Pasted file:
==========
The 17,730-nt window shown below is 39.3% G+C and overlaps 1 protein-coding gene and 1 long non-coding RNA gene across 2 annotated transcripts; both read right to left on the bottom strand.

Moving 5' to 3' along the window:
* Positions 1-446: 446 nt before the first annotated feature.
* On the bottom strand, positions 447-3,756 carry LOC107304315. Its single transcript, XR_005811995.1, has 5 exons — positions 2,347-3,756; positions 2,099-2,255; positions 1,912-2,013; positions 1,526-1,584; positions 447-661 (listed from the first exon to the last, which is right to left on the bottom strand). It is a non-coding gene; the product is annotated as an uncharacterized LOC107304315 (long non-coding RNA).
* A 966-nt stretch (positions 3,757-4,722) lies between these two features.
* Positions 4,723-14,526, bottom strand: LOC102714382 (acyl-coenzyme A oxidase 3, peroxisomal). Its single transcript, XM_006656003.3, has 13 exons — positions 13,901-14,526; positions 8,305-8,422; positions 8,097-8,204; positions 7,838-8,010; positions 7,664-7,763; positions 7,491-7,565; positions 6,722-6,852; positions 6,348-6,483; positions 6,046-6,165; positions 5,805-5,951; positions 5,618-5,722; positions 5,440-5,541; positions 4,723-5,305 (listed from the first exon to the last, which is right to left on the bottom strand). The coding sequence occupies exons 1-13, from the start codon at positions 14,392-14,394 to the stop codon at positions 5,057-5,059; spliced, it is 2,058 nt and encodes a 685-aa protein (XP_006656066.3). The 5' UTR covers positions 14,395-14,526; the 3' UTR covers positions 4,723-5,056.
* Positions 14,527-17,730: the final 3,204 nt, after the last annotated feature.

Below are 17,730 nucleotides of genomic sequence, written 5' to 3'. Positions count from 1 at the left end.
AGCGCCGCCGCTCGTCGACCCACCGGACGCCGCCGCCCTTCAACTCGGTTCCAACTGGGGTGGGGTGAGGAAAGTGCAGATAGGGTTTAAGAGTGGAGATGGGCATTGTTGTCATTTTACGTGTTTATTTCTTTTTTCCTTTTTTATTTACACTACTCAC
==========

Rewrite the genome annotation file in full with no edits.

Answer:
The 17,730-nt window shown below is 39.3% G+C and overlaps 1 protein-coding gene and 1 long non-coding RNA gene across 2 annotated transcripts; both read right to left on the bottom strand.

Moving 5' to 3' along the window:
* Positions 1-446: 446 nt before the first annotated feature.
* On the bottom strand, positions 447-3,756 carry LOC107304315. Its single transcript, XR_005811995.1, has 5 exons — positions 2,347-3,756; positions 2,099-2,255; positions 1,912-2,013; positions 1,526-1,584; positions 447-661 (listed from the first exon to the last, which is right to left on the bottom strand). It is a non-coding gene; the product is annotated as an uncharacterized LOC107304315 (long non-coding RNA).
* A 966-nt stretch (positions 3,757-4,722) lies between these two features.
* Positions 4,723-14,526, bottom strand: LOC102714382 (acyl-coenzyme A oxidase 3, peroxisomal). Its single transcript, XM_006656003.3, has 13 exons — positions 13,901-14,526; positions 8,305-8,422; positions 8,097-8,204; positions 7,838-8,010; positions 7,664-7,763; positions 7,491-7,565; positions 6,722-6,852; positions 6,348-6,483; positions 6,046-6,165; positions 5,805-5,951; positions 5,618-5,722; positions 5,440-5,541; positions 4,723-5,305 (listed from the first exon to the last, which is right to left on the bottom strand). The coding sequence occupies exons 1-13, from the start codon at positions 14,392-14,394 to the stop codon at positions 5,057-5,059; spliced, it is 2,058 nt and encodes a 685-aa protein (XP_006656066.3). The 5' UTR covers positions 14,395-14,526; the 3' UTR covers positions 4,723-5,056.
* Positions 14,527-17,730: the final 3,204 nt, after the last annotated feature.

Below are 17,730 nucleotides of genomic sequence, written 5' to 3'. Positions count from 1 at the left end.
AGCGCCGCCGCTCGTCGACCCACCGGACGCCGCCGCCCTTCAACTCGGTTCCAACTGGGGTGGGGTGAGGAAAGTGCAGATAGGGTTTAAGAGTGGAGATGGGCATTGTTGTCATTTTACGTGTTTATTTCTTTTTTCCTTTTTTATTTACACTACTCAC